Destruction, sounds of battle attest to US support for Iraqi offensive on Mosul
By SETH ROBSON | STARS AND STRIPES Published: October 31, 2016
QAYARA AIRFIELD WEST, Iraq — The destruction wrought by heavy artillery is evident along the road to this air base — a key staging area for U.S. forces offering fire support to Iraqi troops pressing their offensive toward Mosul.
A wrecked factory allegedly used to manufacture bombs is one of many structures flattened either by heavy artillery or air power from the U.S. or other members of the international coalition.
Here at Qayara Airfield West, the thud of outgoing fire from American M109 Paladins and CAESAR howitzers manned by French troops stationed at the base is punctuated by the occasional whoosh of rockets launched by a U.S. Army HIMARS (High-Mobility Artillery Rocket System).
The multiple-launch rocket systems have unleashed more than 200 rounds in support of Iraqi ground forces since the weapons started shooting from this area 10 weeks ago, first at a nearby base and then here.
Two HIMARS, each with six rocket tubes, were initially at Fire Base Bell, a small outpost near Makhmour, where a Marine was killed by incoming fire in March. The HIMARS were moved to Qayara in October, after the base — which had been heavily damaged by Islamic State militants — was recaptured by Iraqi troops and refurbished by U.S. engineers.
The GPS-guided HIMARS rockets, the longest-range artillery fielded by U.S. forces in Iraq, are accurate to within five square meters and can launch in weather that makes airstrikes difficult such as dust or thunder storms.
On Saturday, the HIMARS crews at Qayara targeted a suspected car bomb and a building believed to be full of enemy fighters, military officials said.
The unit’s launchers are located on a corner of the base known as “Rocket City.”
Crew members from the 18th Field Artillery Brigade out of Ft. Bragg, N.C. receive target coordinates from a command post.
When the artillery fires, the U.S. troops watch glowing rounds blast over the concrete T-barriers that surround their Spartan camp or see the white trails left by the rockets as they streak skyward. They don’t see the destruction that follows.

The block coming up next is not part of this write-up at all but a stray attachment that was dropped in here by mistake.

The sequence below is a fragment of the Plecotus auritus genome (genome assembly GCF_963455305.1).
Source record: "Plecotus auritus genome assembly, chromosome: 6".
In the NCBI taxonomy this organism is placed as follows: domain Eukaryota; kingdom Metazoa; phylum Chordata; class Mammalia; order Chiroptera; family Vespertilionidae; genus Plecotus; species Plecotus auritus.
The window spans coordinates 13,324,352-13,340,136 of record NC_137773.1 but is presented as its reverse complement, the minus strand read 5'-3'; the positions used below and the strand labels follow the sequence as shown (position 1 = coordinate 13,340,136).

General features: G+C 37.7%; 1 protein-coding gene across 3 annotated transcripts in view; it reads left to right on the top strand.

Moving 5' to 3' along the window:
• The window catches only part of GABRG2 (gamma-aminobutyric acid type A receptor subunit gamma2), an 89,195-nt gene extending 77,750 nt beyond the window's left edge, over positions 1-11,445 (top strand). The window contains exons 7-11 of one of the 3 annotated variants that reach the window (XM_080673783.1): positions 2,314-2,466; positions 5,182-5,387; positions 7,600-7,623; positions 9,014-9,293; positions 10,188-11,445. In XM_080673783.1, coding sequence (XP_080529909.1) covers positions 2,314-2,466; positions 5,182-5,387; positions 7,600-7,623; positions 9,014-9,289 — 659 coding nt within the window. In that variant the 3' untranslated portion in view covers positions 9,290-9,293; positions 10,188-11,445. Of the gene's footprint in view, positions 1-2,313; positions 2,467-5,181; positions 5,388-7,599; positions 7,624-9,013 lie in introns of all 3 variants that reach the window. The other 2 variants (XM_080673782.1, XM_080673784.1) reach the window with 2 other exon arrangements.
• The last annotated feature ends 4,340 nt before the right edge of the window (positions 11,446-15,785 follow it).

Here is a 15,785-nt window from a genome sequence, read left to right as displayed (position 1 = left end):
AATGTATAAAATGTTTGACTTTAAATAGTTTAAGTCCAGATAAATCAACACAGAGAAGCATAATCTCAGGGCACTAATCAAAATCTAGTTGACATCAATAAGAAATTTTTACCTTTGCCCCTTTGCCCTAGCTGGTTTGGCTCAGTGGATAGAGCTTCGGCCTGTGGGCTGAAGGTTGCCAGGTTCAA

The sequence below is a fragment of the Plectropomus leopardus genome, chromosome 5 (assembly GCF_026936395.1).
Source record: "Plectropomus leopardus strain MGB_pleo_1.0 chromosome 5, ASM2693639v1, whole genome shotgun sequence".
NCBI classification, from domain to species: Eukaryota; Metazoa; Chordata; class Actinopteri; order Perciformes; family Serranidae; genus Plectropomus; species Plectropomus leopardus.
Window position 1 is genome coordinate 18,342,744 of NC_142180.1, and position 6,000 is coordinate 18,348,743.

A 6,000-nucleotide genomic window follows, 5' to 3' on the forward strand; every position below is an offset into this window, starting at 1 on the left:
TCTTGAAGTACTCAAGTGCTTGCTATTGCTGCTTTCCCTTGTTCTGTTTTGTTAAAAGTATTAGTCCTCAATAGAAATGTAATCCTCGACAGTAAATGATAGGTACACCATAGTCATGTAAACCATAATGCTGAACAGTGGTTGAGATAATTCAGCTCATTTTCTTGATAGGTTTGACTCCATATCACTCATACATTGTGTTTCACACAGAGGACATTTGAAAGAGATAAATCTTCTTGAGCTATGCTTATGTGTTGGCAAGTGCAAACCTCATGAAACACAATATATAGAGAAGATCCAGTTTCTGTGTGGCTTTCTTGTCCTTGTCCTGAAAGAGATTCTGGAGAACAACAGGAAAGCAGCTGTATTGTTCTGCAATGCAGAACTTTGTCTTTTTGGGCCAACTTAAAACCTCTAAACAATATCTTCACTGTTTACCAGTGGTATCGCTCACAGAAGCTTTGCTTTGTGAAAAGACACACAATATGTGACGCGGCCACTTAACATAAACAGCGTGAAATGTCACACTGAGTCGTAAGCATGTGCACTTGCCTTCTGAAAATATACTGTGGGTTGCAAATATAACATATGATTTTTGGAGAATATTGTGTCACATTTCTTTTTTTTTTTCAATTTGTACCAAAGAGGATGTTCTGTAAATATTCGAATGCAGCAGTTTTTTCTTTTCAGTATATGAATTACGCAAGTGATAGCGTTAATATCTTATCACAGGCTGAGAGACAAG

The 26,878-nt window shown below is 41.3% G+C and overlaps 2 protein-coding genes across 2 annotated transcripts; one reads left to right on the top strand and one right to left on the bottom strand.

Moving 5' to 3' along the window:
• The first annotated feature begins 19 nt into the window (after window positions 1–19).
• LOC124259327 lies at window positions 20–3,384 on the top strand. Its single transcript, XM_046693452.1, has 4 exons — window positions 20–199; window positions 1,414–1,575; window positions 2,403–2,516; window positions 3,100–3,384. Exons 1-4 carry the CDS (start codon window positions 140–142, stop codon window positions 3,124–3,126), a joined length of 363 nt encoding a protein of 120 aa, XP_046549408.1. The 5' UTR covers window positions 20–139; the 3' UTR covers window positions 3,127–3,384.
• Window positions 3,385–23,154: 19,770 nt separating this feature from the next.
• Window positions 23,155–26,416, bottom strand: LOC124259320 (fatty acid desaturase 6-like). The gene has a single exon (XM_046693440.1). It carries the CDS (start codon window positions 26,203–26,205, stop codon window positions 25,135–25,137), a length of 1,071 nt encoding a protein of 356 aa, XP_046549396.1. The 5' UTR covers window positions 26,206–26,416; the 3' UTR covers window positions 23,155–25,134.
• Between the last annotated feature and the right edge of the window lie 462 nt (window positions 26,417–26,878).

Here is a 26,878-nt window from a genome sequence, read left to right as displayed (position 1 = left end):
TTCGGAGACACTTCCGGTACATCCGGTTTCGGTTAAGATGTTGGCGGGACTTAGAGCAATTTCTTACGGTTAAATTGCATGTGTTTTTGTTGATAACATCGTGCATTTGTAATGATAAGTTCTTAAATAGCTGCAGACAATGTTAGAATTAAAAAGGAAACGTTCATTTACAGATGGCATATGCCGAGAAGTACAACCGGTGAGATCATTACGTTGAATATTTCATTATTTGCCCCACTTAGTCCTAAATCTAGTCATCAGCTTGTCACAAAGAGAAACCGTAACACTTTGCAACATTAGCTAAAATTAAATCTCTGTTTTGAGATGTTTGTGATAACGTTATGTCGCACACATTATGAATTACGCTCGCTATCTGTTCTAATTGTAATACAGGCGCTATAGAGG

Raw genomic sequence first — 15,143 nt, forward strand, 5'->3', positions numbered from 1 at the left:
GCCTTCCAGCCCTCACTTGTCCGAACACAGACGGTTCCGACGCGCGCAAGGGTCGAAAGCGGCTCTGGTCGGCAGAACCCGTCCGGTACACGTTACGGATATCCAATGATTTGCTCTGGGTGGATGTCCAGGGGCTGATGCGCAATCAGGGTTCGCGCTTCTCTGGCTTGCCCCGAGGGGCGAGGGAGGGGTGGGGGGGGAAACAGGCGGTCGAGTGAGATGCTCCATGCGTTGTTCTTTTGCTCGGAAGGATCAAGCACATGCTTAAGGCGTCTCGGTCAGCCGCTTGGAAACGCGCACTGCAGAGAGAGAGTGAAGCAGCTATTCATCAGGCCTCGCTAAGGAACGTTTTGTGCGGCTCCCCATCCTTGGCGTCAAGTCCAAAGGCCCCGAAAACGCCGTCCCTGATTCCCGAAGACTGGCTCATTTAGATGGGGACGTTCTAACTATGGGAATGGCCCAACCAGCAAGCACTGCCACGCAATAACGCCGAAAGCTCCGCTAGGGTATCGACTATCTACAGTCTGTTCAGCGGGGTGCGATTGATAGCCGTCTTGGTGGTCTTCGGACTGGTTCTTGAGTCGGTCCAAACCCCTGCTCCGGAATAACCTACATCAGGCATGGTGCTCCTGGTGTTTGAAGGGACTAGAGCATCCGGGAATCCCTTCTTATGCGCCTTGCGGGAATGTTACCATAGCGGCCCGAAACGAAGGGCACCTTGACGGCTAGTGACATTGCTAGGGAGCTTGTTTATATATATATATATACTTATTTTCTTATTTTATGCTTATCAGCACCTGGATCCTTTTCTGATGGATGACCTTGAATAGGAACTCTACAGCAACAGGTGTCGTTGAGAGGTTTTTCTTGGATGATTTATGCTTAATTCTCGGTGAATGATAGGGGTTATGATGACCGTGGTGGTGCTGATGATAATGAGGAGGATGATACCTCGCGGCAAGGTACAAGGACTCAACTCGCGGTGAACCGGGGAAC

But Iraqi civilians in recently liberated villages have seen plenty of it.
Lwae Mohammad, 31, a former police officer, lives across the street from the wrecked bomb factory near Qayara.
It was destroyed after a local informant told the Iraqi government that the terrorists were operating there, he said.
The remains of a corpse locals believe is an Islamic State bombmaker, rots beside what’s left of the building. Enemy dead don’t get buried here. “We’re leaving them for the dogs,” said an angry local, who asked not to be named in case the militants retaliate against relatives.
Mohammad warns people to stay away from the structure, which is full of compressed gas canisters.
Dozens of children play in a nearby neighborhood, running to the roadside to give the “V” for victory sign to passing convoys of Iraqi troops who sing and, occasionally, fire weapons into the air as they head for the front line.
Mohammad said he’s happy that the Islamic State is gone from his neighborhood but they didn’t leave alone. The retreating militants, he said, took one of his brothers with them back to Mosul, where the Islamic State is believed to be using civilians as human shields. “We don’t know what happened to him.”